The biggest challenge we're facing so far in sticking to EAT-Lancet recommendations is social pressure to eat meat when we're outside of our own homes, or when family comes over and wants to treat everyone to dinner out. It's hard to be an example that people want to follow when you've become one of "those people" - the kind that broadcasts their food values in public social settings in a way that comes off as judgmental or self-righteous. Nobody likes those people, and nobody wants to do what they do.
This Saturday we had a tribal festival celebrating the vernal equinox, and about two-dozen people were on hand to split an entire leg of venison, ten pounds of pork shoulder, another five pounds of sausage, and at least a half dozen fried chickens. Festivals and celebrations are (to us) the most appropriate time to gorge on meat, and so we did. There was an overwhelming amount of leftovers remaining after the festival; a solid two pounds of meat per person will do that. There's an unspoken tradition at family/tribal gatherings to send leftovers home with families with young children... so Annie and I got sent home with almost all of it. We did not refuse, because to do so would be regarded as rude in the extreme.
Throwing away that food would be a near-criminal act of elitism and thoughtlessness; so we spent the next several days eating almost nothing BUT chicken and deer (the pork, which was from our farm, was devoured in its entirety at the festival) and funneling as much of it to the kids as possible, since we're not subjecting their growing brains and bodies to any limitations on meat. Just when we'd mowed through all of it and were prepared to get back to our meal plan, Annie's side of the family visited, and offered to treat us and Annie's cousin (who was visiting from NYC) to dinner at the only restaurant in our tiny town.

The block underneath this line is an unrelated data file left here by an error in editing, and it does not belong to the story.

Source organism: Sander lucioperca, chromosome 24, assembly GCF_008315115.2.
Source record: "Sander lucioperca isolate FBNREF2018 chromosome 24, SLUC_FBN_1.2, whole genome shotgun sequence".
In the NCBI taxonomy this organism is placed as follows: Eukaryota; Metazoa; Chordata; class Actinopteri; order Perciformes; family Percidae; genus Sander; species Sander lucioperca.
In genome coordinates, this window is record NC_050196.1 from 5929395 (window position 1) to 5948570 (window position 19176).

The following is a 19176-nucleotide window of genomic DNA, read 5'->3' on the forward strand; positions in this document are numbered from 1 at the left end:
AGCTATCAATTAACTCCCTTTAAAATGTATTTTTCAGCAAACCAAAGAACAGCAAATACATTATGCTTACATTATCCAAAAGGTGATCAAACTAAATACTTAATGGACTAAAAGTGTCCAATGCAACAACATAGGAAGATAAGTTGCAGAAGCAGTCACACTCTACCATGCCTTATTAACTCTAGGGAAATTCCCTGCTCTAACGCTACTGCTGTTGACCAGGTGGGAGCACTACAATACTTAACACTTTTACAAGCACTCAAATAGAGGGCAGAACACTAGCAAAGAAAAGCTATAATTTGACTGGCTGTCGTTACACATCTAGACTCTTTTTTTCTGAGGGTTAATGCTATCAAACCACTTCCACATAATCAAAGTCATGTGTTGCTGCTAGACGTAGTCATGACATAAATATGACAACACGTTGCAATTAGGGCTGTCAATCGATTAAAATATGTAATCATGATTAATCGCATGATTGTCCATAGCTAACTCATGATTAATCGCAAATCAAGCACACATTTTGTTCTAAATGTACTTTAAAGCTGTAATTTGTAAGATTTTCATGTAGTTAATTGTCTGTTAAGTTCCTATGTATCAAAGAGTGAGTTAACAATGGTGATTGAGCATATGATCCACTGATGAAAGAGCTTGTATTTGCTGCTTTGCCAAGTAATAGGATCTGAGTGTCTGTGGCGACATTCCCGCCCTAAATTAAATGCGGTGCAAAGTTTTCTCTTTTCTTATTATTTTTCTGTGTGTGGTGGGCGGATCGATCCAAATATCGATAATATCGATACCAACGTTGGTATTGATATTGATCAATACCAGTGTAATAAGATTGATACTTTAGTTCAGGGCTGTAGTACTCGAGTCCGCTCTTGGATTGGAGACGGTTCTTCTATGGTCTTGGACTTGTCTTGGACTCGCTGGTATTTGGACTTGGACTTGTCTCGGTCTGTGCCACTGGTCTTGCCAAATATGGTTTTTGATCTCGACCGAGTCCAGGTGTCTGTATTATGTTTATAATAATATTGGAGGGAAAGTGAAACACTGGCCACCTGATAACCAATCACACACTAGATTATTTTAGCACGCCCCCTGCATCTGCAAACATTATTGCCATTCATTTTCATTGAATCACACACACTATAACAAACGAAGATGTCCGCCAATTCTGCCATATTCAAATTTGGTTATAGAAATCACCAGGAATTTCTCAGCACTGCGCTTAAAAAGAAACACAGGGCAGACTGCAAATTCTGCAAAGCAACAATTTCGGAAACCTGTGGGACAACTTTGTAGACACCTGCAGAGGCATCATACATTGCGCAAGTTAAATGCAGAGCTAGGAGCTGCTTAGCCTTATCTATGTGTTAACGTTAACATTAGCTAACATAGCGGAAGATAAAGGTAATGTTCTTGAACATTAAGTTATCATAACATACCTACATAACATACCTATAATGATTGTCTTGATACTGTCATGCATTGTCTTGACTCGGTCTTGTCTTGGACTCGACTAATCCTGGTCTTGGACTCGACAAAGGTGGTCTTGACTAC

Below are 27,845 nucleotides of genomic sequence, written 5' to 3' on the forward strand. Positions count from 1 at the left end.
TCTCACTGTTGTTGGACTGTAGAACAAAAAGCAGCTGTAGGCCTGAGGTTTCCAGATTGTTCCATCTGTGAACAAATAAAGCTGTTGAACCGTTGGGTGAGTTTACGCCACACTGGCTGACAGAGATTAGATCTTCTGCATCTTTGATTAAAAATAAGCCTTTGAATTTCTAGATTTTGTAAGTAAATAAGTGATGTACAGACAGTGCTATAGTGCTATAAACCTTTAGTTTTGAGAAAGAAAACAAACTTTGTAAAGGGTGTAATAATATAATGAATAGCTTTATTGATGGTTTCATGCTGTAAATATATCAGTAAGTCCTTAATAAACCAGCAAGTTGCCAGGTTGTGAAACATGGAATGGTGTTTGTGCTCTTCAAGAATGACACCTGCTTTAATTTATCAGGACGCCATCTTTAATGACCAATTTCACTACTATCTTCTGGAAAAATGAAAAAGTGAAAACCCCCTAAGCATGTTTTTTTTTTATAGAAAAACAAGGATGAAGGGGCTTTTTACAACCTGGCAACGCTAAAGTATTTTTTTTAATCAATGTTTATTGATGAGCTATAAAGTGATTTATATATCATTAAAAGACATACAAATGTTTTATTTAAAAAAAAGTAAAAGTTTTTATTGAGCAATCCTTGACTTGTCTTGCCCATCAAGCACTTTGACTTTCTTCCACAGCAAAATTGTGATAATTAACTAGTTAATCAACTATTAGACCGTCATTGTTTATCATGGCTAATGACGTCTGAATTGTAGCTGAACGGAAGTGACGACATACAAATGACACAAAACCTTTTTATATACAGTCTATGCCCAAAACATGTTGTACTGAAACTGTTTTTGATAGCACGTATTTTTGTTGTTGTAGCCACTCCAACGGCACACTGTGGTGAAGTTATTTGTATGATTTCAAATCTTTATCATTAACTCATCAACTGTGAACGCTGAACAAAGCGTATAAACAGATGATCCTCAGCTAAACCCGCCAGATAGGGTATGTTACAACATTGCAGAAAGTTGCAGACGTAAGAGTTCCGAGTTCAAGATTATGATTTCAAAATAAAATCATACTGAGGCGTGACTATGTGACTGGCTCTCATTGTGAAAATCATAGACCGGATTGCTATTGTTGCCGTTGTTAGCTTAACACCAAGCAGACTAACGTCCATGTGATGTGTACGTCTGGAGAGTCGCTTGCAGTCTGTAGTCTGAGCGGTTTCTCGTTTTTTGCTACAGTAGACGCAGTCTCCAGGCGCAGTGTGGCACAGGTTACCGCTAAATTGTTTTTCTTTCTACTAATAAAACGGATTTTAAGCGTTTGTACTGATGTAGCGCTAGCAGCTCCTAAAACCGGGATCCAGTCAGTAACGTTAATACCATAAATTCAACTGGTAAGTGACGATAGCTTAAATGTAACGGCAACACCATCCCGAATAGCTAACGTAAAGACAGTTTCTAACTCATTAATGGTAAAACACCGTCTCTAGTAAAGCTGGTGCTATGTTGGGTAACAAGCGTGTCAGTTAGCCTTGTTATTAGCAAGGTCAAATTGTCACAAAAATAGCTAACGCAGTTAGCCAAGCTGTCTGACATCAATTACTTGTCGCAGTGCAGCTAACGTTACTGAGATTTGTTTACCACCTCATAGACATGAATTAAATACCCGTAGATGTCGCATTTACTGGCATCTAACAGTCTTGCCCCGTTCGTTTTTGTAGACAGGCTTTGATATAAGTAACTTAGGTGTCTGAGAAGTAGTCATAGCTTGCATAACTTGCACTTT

Angelo's of Montross is not a place with light meat or vegetarian options. It's an Italian-cum-seafood restaurant reflecting the affinity of the small town's locals for pizza and the abundant seafood of the nearby Chesapeake Bay. And I'll be damned if I'm going to be that fella who goes out to a restaurant and orders a salad. EAT-Lancet has a very generous allowance for fish and shellfish, so I ordered that (Annie ordered an oyster po'boy) and a salad the size of a human head; managing with some surprise to remain within the diet's guidelines without anyone really noticing.
All in all, last week(end) was a fun and interesting challenge - attempting to remain within the limits of the HRD while adhering to age-old cultural norms and enjoying our families' generosity... and simultaneously remaining mostly silent about it, lest our EAT-Lancet challenge be regarded as some kind of eco-dietary fanaticism. We mostly succeeded, and are back on track with our meal planning as of this week.